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HOVNANIAN ABANDONS MONEY PIT

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Red Bank-based K. Hovnanian Homes has pulled the plug on a controversial plan to build up to 4,500 homes in Ocean County’s Berkeley Township after an adverse court ruling.

“We are not going to pursue this,” company spokesman Douglas Fenichel told the Asbury Park Press.

“I don’t have to tell you the market has changed,” Fenichel said. “It was as much a market decision as anything.”

The decision comes two months after a state Superior Court in Ocean county rejected Hovnanian’s claim in a lawsuit that Berkeley wasn’t providing its fair share of affordable housing. The company wanted to force the town to rezone more than 800 acres at the New Jersey Pulverizing gravel pits to allow for development.

“It’s a tremendous boost to the township’s efforts to control sprawl,” Berkeley Mayor Jason J. Varano said of the company’s decision, according to the Press.

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MIDDLETOWN REVAL STIRS CONCERN

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Monmouth County’s last holdout, Middletown Township, is undergoing a revaluation this year, its first full reset of property values in 23 years.

Unlike the process used in Red Bank, which recently completed a reassessment (basically, a drive-by look at each property, bolstered by comp sales data), inspectors will attempt to enter all 23,000 properties, including individual townhomes.

As in Red Bank, though — and Long Branch, and just about any town that goes through value-resetting process these days — the potential outcomes have property owners on edge. And roughly 50 of them gathered for a neighborhood meeting at the River Plaza Elementary School last week and brought with them anxious questions about market conditions, how to dispute appraisals, and of course, taxes.

But the recent “softening market” in home sales is good timing for the township, said Neil Rubenstein, of Realty Appraisal Company, based in West New York. Mayor Gerry Scharfenberger sought to assure residents that the town gets no additional money from the revaluation alone, because the tax rate is adjusted to reflect the new property tax base. If assessments double, in other words, tax rates are halved.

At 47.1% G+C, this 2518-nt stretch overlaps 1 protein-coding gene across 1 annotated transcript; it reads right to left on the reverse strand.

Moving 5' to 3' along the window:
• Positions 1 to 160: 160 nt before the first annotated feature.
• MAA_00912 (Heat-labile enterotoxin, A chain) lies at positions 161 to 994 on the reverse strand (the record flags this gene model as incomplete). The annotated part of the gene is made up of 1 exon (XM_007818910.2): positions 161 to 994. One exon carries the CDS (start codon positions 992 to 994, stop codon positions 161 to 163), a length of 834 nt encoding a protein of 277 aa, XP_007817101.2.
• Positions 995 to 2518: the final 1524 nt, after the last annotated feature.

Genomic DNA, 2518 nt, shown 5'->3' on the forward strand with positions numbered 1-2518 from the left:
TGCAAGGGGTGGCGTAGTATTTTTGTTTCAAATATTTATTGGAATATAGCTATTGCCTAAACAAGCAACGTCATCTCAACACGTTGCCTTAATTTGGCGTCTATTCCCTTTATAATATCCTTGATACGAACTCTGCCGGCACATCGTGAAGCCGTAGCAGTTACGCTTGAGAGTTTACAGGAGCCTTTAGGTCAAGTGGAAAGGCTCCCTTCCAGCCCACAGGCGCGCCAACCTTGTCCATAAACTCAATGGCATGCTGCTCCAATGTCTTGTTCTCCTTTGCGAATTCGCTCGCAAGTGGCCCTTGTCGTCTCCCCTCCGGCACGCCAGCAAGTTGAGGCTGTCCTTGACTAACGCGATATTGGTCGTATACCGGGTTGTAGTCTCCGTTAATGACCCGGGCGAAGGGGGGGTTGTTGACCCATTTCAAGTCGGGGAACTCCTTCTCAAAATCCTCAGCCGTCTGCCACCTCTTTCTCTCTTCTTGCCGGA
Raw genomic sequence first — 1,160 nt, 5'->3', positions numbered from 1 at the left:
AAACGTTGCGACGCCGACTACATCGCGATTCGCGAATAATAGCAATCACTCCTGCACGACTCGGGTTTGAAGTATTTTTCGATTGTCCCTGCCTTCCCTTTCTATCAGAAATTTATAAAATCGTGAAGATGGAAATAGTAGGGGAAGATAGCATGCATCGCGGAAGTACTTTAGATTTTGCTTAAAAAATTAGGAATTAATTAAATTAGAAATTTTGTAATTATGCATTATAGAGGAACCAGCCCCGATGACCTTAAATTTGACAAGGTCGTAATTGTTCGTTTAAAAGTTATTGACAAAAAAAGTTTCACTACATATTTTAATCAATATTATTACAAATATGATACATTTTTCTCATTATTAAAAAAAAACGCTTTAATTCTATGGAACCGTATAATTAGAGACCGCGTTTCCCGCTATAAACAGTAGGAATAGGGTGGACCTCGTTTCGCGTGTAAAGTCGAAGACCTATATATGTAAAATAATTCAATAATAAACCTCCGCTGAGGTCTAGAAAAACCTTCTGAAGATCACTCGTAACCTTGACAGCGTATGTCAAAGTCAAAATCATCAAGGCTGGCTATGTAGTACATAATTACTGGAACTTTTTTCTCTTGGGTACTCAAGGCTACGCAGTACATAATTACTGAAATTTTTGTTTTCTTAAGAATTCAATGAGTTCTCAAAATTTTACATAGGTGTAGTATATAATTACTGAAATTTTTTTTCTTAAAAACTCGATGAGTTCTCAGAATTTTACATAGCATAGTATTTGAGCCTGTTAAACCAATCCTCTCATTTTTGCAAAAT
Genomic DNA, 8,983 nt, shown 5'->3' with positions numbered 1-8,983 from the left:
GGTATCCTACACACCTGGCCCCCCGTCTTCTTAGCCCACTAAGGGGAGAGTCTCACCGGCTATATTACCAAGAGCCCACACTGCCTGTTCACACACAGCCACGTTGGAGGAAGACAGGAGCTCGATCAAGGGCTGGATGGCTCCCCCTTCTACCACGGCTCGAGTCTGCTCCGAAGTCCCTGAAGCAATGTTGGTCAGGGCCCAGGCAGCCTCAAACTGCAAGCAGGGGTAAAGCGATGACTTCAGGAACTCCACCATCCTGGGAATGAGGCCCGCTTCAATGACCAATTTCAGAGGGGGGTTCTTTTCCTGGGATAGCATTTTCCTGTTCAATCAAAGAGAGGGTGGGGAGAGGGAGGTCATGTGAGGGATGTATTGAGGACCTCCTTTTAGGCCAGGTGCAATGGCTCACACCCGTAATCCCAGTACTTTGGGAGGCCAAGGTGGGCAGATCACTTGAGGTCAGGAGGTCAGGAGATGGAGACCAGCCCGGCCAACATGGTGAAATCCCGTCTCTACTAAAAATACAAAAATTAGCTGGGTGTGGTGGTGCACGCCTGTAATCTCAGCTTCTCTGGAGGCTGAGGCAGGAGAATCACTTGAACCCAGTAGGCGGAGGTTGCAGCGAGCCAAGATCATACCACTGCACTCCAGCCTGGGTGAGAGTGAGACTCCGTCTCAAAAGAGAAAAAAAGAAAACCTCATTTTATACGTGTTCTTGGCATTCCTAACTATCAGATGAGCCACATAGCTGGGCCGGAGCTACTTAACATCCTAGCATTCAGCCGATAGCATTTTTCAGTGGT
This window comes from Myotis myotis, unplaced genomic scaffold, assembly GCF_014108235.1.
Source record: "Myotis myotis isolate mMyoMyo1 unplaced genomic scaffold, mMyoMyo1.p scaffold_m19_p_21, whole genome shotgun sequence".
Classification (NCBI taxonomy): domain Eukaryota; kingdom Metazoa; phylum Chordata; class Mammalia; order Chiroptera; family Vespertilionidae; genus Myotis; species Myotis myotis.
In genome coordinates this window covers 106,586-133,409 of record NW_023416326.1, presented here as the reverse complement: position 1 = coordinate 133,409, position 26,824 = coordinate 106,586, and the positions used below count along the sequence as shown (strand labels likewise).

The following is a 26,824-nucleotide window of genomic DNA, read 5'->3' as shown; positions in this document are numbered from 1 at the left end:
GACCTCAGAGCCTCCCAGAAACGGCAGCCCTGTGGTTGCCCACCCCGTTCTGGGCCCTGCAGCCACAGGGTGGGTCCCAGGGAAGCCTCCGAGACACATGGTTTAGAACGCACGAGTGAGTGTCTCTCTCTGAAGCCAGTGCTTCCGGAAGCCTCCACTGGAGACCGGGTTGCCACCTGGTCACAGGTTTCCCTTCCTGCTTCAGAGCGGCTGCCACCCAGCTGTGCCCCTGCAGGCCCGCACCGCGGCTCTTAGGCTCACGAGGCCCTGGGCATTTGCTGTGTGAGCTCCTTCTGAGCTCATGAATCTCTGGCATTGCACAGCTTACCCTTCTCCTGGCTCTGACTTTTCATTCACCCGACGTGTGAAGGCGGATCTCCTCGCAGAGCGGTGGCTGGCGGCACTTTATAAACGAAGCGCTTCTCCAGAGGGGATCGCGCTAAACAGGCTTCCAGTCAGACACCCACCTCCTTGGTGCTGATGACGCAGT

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EMERGENCY COPTER LANDING IN RUMSON

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Today’s Asbury Park Press reports that a helicopter made an emergency landing in the yard of a riverfront Rumson home yesterday after encountering engine problems.

The copter was enroute from Bridgeport, Conn., to Pottsville, Pa. Pilot Charles Priestley put it down about 200 feet from the Markwood Lane home of Carol and Donald Blesses on the Navesink River near Barley Point Island.

From the story:

Carol Blesse, who was gardening when Priestley dropped in about 4:30 p.m., first saw the helicopter when it was 50 feet in the air. Donald Blesse said he was working in the basement when he heard the helicopter making noises similar to a backfiring motorcycle.

“And as I walked out, I saw a perfect landing,” he said.

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CHINESE LANGUAGE FOR RED BANK KIDS?

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Today’s Asbury Park Press has a rundown on Shore-area school districts, including Red Bank’s, that are considering Chinese as a language offering.

From the story:

Late last month, representatives from more than 50 schools, including five Shore area districts, attended a state Department of Education information session about adding Chinese to their world languages.

“It’s looking at the future andbetter preparing students for the world and their future professions,” said Laura C. Morana, Red Bank schools superintendent, who attended that March 21 workshop. “Now, 67 percent of our students speak Spanish. Why not give them the opportunity to become trilingual?”